A small water company serving the growing far-southeast side may have to refund nearly $2 million to its customers.
Arizona Corporation Commission staff wants the Vail Water Co. to refund the money because of its failure to meet a state deadline to produce a plan to convert from pumping groundwater to bringing in Central Arizona Project water from far away.
The company instead seeks an extension of the Dec. 31, 2010, deadline - set more than a decade ago - that would let it produce a plan by 2013 to use CAP by 2015.
Those options will be looked at over the coming months by an Arizona Corporation Commission administrative law judge and the commission, which must make the final decision. The next hearing will be Feb. 29.
However it turns out, the case underscores the longstanding difficulty of putting this region's 193,000 acre-feet of CAP water to direct use, about 20 years after the canal water from the Colorado River became available.
customers paying extra
Vail Water is one of nine suburban public and private water utilities in the Tucson area, out of 11 with CAP rights, that aren't directly using any of the water. That's largely because building the needed pipelines and other infrastructure has proved too expensive.
Water experts say using the CAP is preferable due to the risks to the aquifer, such as higher costs and poorer water quality, from continued overpumping. In the Tucson area, barely half of the CAP water is being used on homes and businesses. The rest is being recharged in basins far from where utilities such as Vail Water pump.
Vail has a groundwater well that at 575 feet deep ranks 11th lowest of any of 1,337 Tucson area wells, and its water table drops 3.4 feet yearly, says the U.S. Geological Survey.
In 2000, the water company persuaded the Corporation Commission to let it charge customers 35 cents per every 1,000 gallons to pay for a system to bring in CAP water.
Vail Water officials declined to be interviewed about this issue, and possible refund figures per household aren't available. But that extra 35-cents-per-1,000-gallons charge would translate to about a $2.50-a-month tab for the typical Tucson Water household.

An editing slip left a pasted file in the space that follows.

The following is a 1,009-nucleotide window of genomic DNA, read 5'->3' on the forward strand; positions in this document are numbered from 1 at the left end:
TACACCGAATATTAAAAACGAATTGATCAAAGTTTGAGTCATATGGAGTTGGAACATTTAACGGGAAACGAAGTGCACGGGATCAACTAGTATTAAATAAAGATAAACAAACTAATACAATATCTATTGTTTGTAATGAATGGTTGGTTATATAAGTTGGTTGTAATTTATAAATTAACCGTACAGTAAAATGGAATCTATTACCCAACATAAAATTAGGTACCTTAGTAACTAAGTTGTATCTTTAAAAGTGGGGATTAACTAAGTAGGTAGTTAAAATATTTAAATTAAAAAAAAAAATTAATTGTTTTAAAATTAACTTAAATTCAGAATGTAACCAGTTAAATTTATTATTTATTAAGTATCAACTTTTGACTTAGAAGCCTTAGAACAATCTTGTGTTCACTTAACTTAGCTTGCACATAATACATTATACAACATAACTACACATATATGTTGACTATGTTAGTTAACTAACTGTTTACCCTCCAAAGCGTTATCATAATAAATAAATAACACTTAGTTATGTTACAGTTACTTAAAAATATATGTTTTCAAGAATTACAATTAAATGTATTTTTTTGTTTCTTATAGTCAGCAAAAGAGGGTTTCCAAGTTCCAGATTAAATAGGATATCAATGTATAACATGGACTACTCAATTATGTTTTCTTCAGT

According to Vail Water officials' testimony at a recent hearing, the CAP canal, running west of the Tucson Mountains, lies about 40 miles from the unincorporated Vail community near the Rincon Mountains.
Since 2000, Vail Water has bought rights to additional CAP supplies but still has no plan to use the water.
In testimony, water company officials traced the failure to meet the deadline in part to Tucson Water. Vail officials have hoped the city utility would put Vail's CAP water into Tucson Water pipes to bring it to the southeast side.
At a hearing last month, Vail Water attorney Michael Hallam said Tucson Water for many years wasn't prepared to enter discussions with Vail Water. "The city is willing and eager to work with Vail now to get the water into direct use," Hallam said, pointing to recent letters to that effect from Tucson Water. "Progress is being made, very recent progress, but it is very good news," Hallam said.
If the company is forced to refund money, "it's very unlikely if not impossible that direct use will come into fruition. The work gone into this and the funds expended for recharging CAP will be wasted," he said.
On their side, commission staffers said the company hadn't done enough to meet the 2010 deadline.
"Vail was to file final plans by a set date," said commission attorney Bridget Humphrey at the same hearing. "Had Vail come to the commission prior to that date and said, 'We can't do this, we'd like an extension,' we'd probably not be here today."
"Ten years is a very long time to be collecting monies from your customers that may or may not be used," Humphrey said.
For some Vail Water Co. customers, the question of how to deal with the water company's missed deadlines presents a quandary.
On the one hand, some originally fought the 2000 rate increase and are now frustrated the money hasn't yet been used to bring CAP to their community, which continues to grow despite the housing market collapse.
At the same time, they understand that if the money is refunded, Vail Water may never get CAP water.
One such customer is Marilyn Herb, who has watched subdivisions rise around her in several directions almost continuously since moving into her home in the Vail area nearly 18 years ago. She said she believes the water company deserves a deadline extension but also should be penalized for failing to act on time.
"If the economy turns around and the expansion continues as it was doing before the housing market fell through, I have doubts that they can provide water here for 100 years with groundwater," said Herb. She was referring to a state law requiring that water companies and cities prove a 100-year assured water supply to keep developing.
"The water company has told us religiously, 'Oh yes, we have water for 100 years,' but I feel they may have water for 5,000 people but not 20,000," she said.
By the numbers
Vail Water Co. customers
in the 2000 census
in the 2010 census.
projected population by 2040
Sources: Arizona Corporation Commission records and hearing testimony; Pima Association of Governments.
Contact reporter Tony Davis at firstname.lastname@example.org or 806-7746.